Sinusitis _Rhinosinusitis_.pdf

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Helpful information provided by the Department of Emergency Medicine

                              Sinusitis (Rhinosinusitis)
 You have an acute (sudden) sinus infection. This is called sinusitis. It is frequently caused by a virus;
 antibiotics usually will not speed recovery.

 These infections commonly result from obstruction of the openings that drain your sinuses. Sinuses are air
 pockets within the bones of your face. This blockage results in your sinuses' inability to drain. This leads to
 infection. If the sinusitis is prolonged it can turn into a bacterial infection and your doctor may have written
 for an antibiotic in this case.

 There will be different areas of pain depending on which sinuses have become infected. The infected sinus
 may have overlying areas of pain. The maxillary sinuses often produce pain beneath the eyes. Frontal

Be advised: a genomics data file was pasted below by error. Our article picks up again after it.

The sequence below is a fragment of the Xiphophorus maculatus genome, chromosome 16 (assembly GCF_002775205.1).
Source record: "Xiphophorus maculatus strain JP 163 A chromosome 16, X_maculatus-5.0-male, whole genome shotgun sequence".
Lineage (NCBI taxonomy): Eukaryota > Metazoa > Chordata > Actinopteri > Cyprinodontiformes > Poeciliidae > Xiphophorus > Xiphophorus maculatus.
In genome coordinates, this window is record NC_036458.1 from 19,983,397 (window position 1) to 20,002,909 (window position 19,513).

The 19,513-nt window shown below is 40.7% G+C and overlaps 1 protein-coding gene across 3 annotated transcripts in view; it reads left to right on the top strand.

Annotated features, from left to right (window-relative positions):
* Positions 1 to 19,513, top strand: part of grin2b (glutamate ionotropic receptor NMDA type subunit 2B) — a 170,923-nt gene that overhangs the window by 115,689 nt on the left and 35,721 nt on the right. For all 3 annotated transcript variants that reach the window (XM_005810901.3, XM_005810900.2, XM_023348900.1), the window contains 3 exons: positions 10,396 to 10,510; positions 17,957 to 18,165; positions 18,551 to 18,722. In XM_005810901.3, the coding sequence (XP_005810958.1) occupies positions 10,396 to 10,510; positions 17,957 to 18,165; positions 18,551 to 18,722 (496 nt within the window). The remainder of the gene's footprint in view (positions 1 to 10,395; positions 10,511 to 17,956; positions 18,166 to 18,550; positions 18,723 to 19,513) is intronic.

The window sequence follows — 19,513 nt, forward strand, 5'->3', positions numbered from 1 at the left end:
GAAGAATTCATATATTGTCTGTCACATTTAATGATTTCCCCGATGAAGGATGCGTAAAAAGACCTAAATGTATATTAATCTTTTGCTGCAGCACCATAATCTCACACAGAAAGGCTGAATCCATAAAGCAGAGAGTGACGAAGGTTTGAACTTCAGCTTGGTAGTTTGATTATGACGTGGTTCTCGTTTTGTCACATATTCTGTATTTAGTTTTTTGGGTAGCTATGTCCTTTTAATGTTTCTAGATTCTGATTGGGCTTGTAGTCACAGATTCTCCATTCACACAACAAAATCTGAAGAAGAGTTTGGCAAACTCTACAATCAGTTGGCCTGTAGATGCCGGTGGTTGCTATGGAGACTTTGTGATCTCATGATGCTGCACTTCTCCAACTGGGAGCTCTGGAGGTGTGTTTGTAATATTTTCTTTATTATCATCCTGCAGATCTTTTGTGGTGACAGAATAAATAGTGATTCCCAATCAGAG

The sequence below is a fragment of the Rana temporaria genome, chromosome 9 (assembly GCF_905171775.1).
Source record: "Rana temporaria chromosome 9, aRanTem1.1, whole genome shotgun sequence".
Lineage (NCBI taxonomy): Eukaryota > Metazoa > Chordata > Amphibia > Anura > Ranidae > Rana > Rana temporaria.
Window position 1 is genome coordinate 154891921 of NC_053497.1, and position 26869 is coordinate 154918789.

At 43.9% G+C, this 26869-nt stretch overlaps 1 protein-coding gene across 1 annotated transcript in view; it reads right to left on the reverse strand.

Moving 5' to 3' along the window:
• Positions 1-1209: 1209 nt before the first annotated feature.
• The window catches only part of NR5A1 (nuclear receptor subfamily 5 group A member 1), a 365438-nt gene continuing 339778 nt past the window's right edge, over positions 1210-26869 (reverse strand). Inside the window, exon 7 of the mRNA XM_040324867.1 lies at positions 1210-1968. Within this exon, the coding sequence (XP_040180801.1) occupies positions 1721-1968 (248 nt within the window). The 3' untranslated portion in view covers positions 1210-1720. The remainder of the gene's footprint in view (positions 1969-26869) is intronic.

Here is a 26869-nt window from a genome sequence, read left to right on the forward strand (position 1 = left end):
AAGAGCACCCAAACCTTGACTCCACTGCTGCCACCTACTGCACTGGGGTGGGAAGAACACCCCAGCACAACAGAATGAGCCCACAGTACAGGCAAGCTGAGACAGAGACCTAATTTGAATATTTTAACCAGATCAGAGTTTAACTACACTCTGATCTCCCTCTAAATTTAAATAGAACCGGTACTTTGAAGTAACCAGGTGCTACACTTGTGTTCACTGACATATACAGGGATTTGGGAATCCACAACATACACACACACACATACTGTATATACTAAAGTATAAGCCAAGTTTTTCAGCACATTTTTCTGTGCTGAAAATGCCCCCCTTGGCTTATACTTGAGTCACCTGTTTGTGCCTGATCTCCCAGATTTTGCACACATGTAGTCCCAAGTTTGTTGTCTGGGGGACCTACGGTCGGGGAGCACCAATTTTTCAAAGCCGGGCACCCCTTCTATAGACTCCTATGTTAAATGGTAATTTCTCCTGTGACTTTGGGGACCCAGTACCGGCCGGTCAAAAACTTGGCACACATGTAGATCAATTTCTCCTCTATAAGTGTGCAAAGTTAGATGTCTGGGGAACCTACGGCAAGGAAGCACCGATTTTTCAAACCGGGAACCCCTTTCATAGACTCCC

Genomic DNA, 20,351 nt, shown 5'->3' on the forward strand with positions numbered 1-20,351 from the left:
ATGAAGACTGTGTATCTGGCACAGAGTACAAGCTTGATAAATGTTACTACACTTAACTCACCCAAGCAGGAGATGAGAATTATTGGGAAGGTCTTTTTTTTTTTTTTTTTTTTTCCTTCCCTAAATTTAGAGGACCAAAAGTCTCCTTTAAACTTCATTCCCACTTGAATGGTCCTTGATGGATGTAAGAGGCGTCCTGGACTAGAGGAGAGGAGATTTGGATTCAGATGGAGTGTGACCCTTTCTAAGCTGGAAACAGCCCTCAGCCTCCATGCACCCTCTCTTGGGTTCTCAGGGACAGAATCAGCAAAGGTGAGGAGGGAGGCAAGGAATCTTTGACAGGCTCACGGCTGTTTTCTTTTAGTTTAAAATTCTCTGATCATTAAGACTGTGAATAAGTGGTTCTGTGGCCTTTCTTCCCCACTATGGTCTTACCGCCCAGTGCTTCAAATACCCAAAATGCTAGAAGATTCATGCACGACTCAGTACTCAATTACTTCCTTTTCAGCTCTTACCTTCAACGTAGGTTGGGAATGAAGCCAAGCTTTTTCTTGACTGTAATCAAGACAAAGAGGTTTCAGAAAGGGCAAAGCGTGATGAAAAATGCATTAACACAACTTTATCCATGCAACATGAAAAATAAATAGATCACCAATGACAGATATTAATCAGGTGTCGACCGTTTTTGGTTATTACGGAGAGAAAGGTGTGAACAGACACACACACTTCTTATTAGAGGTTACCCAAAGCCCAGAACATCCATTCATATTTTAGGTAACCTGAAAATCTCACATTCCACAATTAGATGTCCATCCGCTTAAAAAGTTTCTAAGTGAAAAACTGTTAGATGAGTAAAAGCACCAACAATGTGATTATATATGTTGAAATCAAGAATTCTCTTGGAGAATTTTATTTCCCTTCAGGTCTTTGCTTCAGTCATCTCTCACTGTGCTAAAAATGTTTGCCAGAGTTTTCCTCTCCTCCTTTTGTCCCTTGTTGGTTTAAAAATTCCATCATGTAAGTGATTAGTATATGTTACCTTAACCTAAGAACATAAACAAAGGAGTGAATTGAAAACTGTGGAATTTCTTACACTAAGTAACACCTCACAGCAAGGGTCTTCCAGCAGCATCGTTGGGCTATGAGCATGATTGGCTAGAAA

sinusitis causes pain in the middle of the forehead and above the eyes. Other symptoms (problems) are
 back upper toothaches and purulent (colored, pus-like) discharge from the nose. Any inflammation
 (soreness), warmth, or tenderness over these same areas are signs of infection.

 You may also have been given a decongestant. Pseudoephedrine (Sudafed) or diphenhydramine
 (Benadryl) are effective to relieve nasal congestion, and can help reduce sinus pressure and pain. X-rays
 sometimes are taken of sinuses, but are not usually necessary.

 Take ibuprofen (Advil® or Motrin®), acetaminophen (Tylenol®), or both if you develop chills or fever. Ask
 your caregiver about over-the-counter medications you may be taking and if you should continue them.
 Should you develop other problems not relieved by your medications, see your caregiver or visit
 the Emergency Department.

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